When the University of California wanted the capability to visualize its new Ebola Genome Browser in 3-D, they knew exactly who to call: Rachel Karchin at The Johns Hopkins University’s Institute for Computational Medicine.
In 2013, Karchin and her team produced a Web application that displayed changes in DNA that were possibly important to human disease and projected them onto the 3-D structure of proteins. Called the Mutation Position Imaging Toolkit (MuPIT), the application allowed biologists to explore potentially significant changes. The University of California wanted the same capability for Ebola proteins.
“The Ebola Genome Browser displays information in a linear view, but it’s interesting to see it in the context of a 3-D protein,” says Karchin, an associate professor of biomedical engineering.
The Ebola Edition of MuPIT connects with the Ebola Genome Browser to display detailed genetic information about the virus in 3-D. Users can zoom in and out, turn the protein around and upside down, and map specific mutations.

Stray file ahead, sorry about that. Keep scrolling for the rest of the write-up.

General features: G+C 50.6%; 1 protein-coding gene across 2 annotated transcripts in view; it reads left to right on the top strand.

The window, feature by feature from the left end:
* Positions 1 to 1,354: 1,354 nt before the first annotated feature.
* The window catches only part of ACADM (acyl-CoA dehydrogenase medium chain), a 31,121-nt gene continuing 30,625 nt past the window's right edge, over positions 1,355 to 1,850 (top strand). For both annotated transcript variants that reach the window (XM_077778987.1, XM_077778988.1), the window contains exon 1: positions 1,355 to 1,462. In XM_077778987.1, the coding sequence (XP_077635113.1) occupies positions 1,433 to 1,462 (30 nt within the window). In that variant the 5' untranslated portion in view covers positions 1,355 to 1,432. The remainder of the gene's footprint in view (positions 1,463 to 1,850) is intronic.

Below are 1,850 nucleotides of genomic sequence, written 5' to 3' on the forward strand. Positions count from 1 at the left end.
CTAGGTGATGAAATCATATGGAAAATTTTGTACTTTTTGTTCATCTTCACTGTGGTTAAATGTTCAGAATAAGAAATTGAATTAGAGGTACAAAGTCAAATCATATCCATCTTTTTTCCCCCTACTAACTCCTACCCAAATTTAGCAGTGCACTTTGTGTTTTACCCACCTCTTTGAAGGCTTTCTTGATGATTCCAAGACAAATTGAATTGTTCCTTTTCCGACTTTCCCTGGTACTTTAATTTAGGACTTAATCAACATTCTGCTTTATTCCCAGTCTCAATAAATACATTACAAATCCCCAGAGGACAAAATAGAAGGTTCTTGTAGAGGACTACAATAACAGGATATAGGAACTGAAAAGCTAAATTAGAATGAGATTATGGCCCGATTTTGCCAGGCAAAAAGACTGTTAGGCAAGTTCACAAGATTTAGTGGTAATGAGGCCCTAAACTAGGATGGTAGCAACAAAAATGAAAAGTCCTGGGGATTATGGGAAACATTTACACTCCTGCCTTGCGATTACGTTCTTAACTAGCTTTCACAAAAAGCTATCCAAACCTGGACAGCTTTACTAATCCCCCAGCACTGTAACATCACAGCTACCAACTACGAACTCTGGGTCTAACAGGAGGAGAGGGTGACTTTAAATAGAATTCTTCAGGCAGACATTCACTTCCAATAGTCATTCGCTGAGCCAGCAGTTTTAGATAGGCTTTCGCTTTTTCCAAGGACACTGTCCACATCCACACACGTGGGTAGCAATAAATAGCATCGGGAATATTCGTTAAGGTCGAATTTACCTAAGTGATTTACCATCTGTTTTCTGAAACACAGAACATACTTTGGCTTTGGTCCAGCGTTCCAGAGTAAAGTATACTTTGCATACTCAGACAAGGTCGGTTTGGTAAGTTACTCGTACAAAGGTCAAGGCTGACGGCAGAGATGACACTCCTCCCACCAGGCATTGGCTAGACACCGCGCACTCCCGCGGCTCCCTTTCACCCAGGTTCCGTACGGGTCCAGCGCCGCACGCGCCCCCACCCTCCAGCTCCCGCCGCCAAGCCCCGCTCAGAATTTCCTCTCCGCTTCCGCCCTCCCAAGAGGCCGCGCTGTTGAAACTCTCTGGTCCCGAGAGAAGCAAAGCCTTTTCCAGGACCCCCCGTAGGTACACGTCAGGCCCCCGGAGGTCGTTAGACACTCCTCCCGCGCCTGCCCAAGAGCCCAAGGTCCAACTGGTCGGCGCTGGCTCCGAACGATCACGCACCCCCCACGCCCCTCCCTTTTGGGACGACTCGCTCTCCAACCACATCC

The goal of the free, publicly available toolkit is to shed light on new targets for preventive treatments for Ebola virus disease infections. Karchin hopes the application will make it easier for biologists to interpret the functional implications of mutations, the mutations’ relationship to Ebola virus evolution and the virus’ potential vulnerabilities.
“Researchers are continuing to collect blood samples from people who have Ebola and sequence the virus,” says Karchin. “We will continue to update these new mutations in our system.”